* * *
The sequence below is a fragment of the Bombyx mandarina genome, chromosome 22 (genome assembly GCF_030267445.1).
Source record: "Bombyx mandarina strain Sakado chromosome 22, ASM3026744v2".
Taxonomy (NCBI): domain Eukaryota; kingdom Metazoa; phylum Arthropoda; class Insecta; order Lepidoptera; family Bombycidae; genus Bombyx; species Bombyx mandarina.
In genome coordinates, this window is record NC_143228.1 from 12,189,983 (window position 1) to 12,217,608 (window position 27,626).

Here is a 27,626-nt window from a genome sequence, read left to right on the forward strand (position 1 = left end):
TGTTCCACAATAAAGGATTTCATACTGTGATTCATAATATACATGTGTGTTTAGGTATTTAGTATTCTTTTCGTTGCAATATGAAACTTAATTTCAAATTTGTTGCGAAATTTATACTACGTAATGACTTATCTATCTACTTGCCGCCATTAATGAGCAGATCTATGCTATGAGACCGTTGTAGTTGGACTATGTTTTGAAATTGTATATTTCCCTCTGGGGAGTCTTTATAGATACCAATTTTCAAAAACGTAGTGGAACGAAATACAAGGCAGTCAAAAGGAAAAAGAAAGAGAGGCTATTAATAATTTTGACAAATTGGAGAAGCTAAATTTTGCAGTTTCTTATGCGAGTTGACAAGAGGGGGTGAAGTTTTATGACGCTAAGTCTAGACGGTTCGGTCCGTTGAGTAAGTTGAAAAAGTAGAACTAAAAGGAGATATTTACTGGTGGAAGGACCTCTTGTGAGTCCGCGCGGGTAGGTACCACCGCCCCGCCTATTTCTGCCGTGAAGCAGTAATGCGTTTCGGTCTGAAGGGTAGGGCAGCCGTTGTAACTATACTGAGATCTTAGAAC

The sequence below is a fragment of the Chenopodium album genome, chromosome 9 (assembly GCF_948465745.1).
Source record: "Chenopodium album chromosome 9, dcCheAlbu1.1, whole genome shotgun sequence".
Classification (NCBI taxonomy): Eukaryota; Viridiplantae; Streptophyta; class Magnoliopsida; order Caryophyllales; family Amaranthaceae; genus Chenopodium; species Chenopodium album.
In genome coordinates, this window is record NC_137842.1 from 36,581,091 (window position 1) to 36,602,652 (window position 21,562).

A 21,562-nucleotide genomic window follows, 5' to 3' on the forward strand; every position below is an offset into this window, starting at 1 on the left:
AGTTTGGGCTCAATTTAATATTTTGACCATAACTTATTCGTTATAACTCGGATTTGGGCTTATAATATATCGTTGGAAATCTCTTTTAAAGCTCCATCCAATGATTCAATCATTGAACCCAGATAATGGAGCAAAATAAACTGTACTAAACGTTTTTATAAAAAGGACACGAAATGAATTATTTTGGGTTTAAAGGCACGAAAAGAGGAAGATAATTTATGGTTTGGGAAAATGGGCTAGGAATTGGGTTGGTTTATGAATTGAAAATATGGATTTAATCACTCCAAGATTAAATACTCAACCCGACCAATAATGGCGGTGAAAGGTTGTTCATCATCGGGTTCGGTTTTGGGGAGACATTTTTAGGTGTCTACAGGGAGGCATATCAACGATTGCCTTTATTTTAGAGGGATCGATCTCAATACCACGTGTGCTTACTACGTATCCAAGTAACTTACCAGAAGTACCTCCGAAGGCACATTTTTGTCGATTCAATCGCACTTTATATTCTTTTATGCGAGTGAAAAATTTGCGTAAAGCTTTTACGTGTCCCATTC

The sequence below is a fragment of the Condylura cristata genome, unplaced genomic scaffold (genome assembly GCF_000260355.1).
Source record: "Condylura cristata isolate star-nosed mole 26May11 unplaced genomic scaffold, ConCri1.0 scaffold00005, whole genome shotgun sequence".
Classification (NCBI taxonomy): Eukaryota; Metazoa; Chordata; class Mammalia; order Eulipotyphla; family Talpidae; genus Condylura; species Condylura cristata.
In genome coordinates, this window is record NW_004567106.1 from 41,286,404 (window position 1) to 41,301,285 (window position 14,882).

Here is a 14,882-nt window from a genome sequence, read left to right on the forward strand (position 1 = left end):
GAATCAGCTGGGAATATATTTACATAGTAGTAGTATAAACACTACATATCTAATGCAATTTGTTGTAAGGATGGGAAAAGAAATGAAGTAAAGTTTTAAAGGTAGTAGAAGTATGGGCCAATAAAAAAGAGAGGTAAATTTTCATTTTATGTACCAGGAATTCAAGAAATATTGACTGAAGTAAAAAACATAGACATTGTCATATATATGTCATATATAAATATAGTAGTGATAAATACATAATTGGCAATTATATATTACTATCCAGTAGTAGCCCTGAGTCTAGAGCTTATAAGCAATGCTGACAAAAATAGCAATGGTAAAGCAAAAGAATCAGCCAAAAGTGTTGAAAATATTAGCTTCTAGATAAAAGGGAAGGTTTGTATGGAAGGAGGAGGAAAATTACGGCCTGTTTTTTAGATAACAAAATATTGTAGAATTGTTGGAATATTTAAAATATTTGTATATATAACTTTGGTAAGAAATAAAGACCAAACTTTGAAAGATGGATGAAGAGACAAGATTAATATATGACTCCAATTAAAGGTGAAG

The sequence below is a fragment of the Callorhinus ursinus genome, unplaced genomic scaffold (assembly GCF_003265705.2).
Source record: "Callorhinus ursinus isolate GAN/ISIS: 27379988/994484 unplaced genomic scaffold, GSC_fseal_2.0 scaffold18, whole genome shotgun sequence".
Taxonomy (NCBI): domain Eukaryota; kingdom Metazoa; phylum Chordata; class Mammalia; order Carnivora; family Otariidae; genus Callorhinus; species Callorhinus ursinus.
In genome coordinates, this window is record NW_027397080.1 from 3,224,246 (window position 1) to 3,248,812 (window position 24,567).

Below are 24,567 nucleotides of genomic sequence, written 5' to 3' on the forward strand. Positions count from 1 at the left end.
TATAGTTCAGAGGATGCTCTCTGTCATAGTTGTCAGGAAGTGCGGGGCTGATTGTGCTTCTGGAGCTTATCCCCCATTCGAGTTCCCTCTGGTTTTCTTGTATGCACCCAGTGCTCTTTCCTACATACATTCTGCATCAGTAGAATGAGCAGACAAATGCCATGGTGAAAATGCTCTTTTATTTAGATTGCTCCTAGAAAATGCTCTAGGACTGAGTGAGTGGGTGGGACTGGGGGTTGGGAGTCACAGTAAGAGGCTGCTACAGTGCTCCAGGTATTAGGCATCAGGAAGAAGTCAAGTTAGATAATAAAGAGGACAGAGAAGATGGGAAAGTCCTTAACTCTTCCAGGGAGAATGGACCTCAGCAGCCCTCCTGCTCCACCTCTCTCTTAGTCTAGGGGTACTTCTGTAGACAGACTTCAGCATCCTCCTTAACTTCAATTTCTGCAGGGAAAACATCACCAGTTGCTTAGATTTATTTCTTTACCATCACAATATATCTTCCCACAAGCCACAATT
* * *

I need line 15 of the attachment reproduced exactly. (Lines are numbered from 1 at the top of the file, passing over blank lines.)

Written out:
Classification (NCBI taxonomy): Eukaryota; Metazoa; Chordata; class Mammalia; order Eulipotyphla; family Talpidae; genus Condylura; species Condylura cristata.